Ontario Court of Appeal agrees with CCF: Math tests for teachers weren’t racist

Ontario Court of Appeal agrees with CCF: Math tests for teachers weren’t racist

TORONTO – The Canadian Constitution Foundation is pleased that the Ontario Court of Appeal (ONCA) has accepted its arguments that requiring teacher candidates to pass a math proficiency test does not violate the Charter of Rights and Freedom’s equality guarantee.

The ONCA has overturned the 2021 Divisional Court decision Ontario Teacher Candidates Council and Sara Petrucci v Ontario, which had found that the section 15 Charter right to equal protection under the law was violated by the mandatory tests because results from field testing and early sittings of the test suggested a disparity in outcomes between different racial groups. 

In a unanimous decision, Justice Monahan found that the Divisional Court erred when it decided that the test for establishing discrimination had been met. 

To establish discrimination, the claimant must show that the challenged law or state action creates a distinction on the basis of an enumerated or analogous ground—such as race—and that the distinction imposes a burden or denies a benefit in a discriminatory manner. 

The Canadian Constitution Foundation argued as an intervener that if a government crafts and implements a law in a way that accommodates an impacted group—as Ontario had done in this case—then the law is not arbitrary, and non-arbitrary laws will rarely be discriminatory.

Justice Monahan wrote that the data before the Divisional Court did not show a discriminatory impact because candidates who had not passed could rewrite an unlimited number of times, and many had not even attempted a rewrite by the time the data was collected such that it was not yet established that people from certain racial groups would be blocked from entering the profession.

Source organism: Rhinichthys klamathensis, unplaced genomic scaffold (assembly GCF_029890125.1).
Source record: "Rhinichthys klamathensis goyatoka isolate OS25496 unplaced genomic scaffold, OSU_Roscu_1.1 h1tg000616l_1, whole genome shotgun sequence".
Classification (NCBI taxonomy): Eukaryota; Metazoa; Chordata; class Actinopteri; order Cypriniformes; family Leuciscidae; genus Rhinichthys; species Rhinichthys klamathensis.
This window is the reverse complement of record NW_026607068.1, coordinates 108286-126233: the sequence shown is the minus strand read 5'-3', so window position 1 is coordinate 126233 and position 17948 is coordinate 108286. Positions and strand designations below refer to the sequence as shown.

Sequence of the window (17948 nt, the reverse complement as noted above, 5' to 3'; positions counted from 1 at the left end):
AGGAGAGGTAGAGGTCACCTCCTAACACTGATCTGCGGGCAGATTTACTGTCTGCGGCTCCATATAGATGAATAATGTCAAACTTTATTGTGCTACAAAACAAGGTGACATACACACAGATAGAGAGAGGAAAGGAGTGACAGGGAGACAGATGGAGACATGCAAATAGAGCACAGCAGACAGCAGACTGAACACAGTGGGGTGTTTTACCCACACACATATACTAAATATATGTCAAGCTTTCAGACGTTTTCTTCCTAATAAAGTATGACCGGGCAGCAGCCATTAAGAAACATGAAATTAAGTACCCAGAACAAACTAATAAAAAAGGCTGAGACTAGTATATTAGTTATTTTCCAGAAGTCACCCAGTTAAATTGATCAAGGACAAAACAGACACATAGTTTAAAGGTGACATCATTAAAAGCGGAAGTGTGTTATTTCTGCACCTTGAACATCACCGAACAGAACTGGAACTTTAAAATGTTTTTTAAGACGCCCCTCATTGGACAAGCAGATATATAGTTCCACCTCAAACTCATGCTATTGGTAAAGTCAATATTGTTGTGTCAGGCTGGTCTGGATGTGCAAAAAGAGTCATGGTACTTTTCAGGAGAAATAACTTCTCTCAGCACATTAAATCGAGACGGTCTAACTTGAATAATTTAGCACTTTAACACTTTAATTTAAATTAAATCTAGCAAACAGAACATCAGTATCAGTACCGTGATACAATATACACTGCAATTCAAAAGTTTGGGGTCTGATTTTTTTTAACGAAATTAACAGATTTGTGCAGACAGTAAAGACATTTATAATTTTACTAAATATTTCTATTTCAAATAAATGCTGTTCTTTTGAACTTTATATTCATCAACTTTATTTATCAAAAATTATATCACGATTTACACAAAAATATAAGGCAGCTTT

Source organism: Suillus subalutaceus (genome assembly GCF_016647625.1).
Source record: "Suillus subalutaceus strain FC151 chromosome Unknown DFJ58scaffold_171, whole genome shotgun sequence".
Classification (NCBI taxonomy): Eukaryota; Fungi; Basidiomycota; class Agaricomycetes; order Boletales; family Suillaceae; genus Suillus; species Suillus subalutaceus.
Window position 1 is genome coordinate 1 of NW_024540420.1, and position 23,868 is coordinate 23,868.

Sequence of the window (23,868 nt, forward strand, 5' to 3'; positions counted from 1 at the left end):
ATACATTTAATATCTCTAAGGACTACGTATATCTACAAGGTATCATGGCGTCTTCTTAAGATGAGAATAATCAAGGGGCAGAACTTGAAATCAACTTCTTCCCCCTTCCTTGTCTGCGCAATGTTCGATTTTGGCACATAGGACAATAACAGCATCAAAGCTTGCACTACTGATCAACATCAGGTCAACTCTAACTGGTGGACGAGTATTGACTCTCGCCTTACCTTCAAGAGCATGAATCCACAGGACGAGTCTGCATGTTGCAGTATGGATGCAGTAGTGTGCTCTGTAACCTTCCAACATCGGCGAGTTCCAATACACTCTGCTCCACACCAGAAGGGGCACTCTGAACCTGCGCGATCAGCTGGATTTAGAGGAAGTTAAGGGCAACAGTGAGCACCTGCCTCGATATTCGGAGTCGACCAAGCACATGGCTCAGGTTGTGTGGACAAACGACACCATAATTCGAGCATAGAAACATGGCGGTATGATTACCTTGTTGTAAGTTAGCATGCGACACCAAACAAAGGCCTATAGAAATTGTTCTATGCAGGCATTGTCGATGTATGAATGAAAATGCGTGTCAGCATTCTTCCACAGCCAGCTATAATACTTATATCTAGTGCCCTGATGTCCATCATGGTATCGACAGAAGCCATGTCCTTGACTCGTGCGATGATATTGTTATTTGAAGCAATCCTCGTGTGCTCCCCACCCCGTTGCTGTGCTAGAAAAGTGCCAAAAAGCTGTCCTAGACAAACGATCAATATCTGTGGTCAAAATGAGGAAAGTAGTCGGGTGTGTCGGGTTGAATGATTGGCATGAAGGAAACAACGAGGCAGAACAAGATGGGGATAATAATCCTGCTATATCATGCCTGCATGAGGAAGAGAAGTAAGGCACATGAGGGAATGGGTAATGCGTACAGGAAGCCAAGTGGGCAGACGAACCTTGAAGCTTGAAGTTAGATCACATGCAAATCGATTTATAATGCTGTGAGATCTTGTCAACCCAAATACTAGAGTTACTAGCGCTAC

Justice Monahan also found that although there is a “diversity gap” in Ontario’s teaching profession, the test did not reinforce, perpetuate or exacerbate disadvantages because the test was designed to test knowledge that high school graduates could reasonably be expected to know, and the test had been developed with sensitivity for bias and equity issues in mind. 

“We are pleased that the court has clarified that it is not racist to require teachers to be competent in basic math,” said CCF Litigation Director, Christine Van Geyn. 

“The Divisional Court decision had taken adverse impact discrimination too far, and stretched theories of substantive equality beyond their limits,” she added. “Justice Monahan’s decision better reflects what the guarantee of equality under the Charter actually means.”

The CCF was represented in this case by George Avraam, Jennifer Bernardo and Rono Khan from the firm Baker McKenzie.

Jennifer Bernardo, co-counsel in the case, remarked, “The Court of Appeal’s decision is grounded in well-established principles about the proper scope and application of section 15. We especially welcome the Court’s comments at paragraphs 100 and 101, in which they adopted the CCF’s submission that equality-focused considerations built into the MPT were relevant to determining if the test responded to the actual capacities and needs of racialized candidates.” 

“We would like to thank counsel for their exceptional work on this file,” said CCF Executive Director Joanna Baron. “We also thank our donors who make this kind of litigation possible.”